I love to watch the Suns "run and gun" scoring within four or five seconds following a basket by the opposition.
Three years ago, I baked bread while my boyfriend watched the Suns. He was yelling so loud, and seemed to be having fun, that I decided to join him.
Women do silly things when in love.
This year, I was the first in the office to distribute Suns schedules. I dressed in orange and purple this past Halloween, wearing one of my three Suns shirts.
I cheered when "my team" stole the win from the Washington Wizards. I complained louder than my boyfriend when they lost their second game in a row to the Miami Heat on Monday.
You are supposed to win on your home court, boys.
During the course of three years, I have had to learn new terminology. My guy has patiently explained plays.
"Turnovers" are not filled with apples.
Turnovers happen when the offense loses possession of the ball.
In case there are others not lucky enough to have someone special explain basketball terminology, here are a few definitions:
"Full court press" does not refer to pushups in practice.
It is when defenders guard the offense in the backcourt.
"Backcourt" is the area from the midcourt line to the end line furthest from the offense's basket.
"A backcourt violation" is not what happened to New York Knicks' coach Isiah Thomas, recently convicted of sexual harassment.
Unfortunately, basketball is not immune from tabloid fodder.
Women take notice, former Suns player, now of the New Jersey Nets, Jason Kidd, may soon be on the "rebound" from his messy divorce. But in basketball terms, rebound means when a player grabs a ball that is coming off the rim or the backboard after a shot attempt.
The Suns need to get more rebounds, both offensively and defensively, if they are to win the coveted NBA championship trophy.
The Suns have never won an NBA championship.
A win would surely cause Al McCoy, longtime radio broadcaster for the Suns, to say "Shazam!"
"Small ball" is when the ability to score is based on speed and jump shots, rather than big men under the basket.
A "screen" is used in a "pick and roll."
Screens happen when an offensive player stands between his teammate and a defender to give his teammate the chance to take an open shot.
When teammate one blocks the path of an opposing player so teammate two has a clear path to the basket, it is a pick and roll play.
A "slam dunk" is a good thing but you get penalized for "showboating" or hanging on the rim too long.
When one of the five players in the starting lineup, leaves the court (such as guard, Raja Bell) the "sixth man," Leandro Barbosa, comes onto the court.
The Brazilian Blur won the NBA's Sixth Man award in 2007.
The key to a sixth man is a player who will come off the bench and give the team some energy.
Brian Skinner (a center, sometimes forward who typically spells center, Amare Stoudemire) is not a sixth man, but he has certainly been giving his team energy off the bench with accurate shots within the three-point line and has played strong defense or "good D."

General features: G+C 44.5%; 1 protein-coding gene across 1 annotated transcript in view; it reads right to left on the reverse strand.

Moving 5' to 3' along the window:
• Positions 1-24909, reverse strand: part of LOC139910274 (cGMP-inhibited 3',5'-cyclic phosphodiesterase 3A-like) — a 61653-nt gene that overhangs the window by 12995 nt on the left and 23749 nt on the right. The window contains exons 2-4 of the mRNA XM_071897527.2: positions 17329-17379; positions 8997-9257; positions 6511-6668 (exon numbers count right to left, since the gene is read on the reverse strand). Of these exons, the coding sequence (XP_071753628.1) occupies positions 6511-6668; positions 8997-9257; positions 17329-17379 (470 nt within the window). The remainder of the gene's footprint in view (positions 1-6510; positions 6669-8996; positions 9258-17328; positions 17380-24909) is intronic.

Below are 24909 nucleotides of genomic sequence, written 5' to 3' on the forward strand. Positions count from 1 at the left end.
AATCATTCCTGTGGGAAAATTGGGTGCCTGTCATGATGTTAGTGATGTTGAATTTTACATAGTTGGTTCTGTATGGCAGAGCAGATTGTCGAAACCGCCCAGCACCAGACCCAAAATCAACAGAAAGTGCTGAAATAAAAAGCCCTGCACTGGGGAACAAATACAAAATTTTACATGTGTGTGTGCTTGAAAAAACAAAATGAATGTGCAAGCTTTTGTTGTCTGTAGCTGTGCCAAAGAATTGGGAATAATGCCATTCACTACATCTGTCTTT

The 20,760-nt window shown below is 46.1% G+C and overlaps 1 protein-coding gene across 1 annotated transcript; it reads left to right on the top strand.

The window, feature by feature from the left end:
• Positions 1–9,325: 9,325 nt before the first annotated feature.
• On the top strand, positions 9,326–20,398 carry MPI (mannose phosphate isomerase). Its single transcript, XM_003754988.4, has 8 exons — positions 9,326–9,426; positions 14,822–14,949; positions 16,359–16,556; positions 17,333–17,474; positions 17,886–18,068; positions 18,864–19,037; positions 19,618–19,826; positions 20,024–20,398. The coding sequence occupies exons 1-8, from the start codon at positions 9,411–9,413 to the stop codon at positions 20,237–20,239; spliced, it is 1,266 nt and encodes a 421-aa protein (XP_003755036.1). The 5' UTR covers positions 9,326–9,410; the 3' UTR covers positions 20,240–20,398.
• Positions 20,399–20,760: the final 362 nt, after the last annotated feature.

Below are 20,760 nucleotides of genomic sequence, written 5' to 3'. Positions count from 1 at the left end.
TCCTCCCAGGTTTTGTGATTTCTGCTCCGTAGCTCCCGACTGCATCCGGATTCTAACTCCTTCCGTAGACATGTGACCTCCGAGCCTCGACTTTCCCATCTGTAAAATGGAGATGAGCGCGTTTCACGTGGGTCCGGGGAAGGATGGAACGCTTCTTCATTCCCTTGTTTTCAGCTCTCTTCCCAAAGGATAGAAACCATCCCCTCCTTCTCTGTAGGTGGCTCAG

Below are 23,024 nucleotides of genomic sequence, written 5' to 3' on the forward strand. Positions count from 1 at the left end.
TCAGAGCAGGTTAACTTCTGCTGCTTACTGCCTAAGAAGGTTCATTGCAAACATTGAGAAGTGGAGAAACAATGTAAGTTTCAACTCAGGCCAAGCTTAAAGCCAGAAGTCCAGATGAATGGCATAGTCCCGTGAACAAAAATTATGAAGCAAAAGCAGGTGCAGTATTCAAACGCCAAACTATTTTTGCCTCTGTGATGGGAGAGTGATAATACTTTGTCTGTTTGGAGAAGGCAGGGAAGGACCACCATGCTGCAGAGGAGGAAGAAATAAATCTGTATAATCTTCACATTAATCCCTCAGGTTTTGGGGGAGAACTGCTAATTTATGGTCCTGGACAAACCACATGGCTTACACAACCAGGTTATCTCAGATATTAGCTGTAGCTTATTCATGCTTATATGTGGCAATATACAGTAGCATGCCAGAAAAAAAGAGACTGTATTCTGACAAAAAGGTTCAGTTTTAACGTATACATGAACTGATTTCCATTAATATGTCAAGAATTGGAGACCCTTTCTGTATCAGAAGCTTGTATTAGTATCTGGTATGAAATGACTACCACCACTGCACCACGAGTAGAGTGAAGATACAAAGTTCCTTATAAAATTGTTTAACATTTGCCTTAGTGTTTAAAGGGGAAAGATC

A "triple double" is not earned by tripping two players at once. It is when a player obtains double-digit figures in three categories, which typically includes points, rebounds and assists. It could also include steals or blocks.
"The paint" is the painted rectangular area under the basket.
A defending player can't stay "in the paint" longer than three seconds.
The "weak side" is any side that the basketball is not on.
When sportscasters use "behind the line," the term could refer to the three-point line or the free-throw line.
"Shut up!" I yell to TV sportscaster Tom Leander, when Suns' guard Steve Nash is getting ready to take a free throw and Leander says, "He hasn't missed a shot."
Nash is shooting 94.6 percent in free-throw attempts this season, so my superstitions probably don't matter.
"Man to man" refers to a one-on-one defensive style, compared to "zone D" where the player is responsible for defending a certain area on the court.
"They called a foul on the Matrix" means the refs called a foul against Shawn Marion.
Each player is allowed five personal fouls in a game. On the sixth, they must leave the game. A basketball team is allowed four fouls per quarter, at the fifth; whoever was fouled on the opposing team gets to shoot two free throws.
A "flagrant foul" is what the referee called on Robert Horry of the San Antonio Spurs, for shoving Steve Nash into the scorer's table with just minutes left in the game in last season's playoffs.
STAT (standing tall and talented, 6' 10" Stoudemire) and 3D (Boris Diaw) jumped off the bench to see if Nash was all right. The ref gave them a one game suspension for leaving the bench. Horry got two for the foul. Consequently, 3D and STAT missed a pivotal playoff game against the San Antonio Spurs.
Baseball has extra innings, football has sudden death and, basketball has overtime, if the teams are tied at the end of the fourth quarter.
"Period" is a term used interchangeably with "quarter."
In NBA basketball, a quarter lasts 12 minutes. There are four quarters in a game.
These minutes are broken up with time-outs for the coaches to plan good plays or yell at their team, plus time-outs for commercials, which watchers at home can TIVO through.
By the time this article prints, the Suns will have played the 13-9 Utah Jazz. Notice I am not jinxing the game by saying the Suns will win. But they will.
Saturday, they play New Orleans in the first game of a three-game road trip that includes Western Conference rivals Dallas Mavericks and current NBA champions, San Antonio Spurs.
I'll be cheering or yelling with Suns coach Mike D'Antoni from the comfort of my living room.
Editor's Note: Max Foster will return in two weeks. He is recovering from surgery and doing well by all accounts.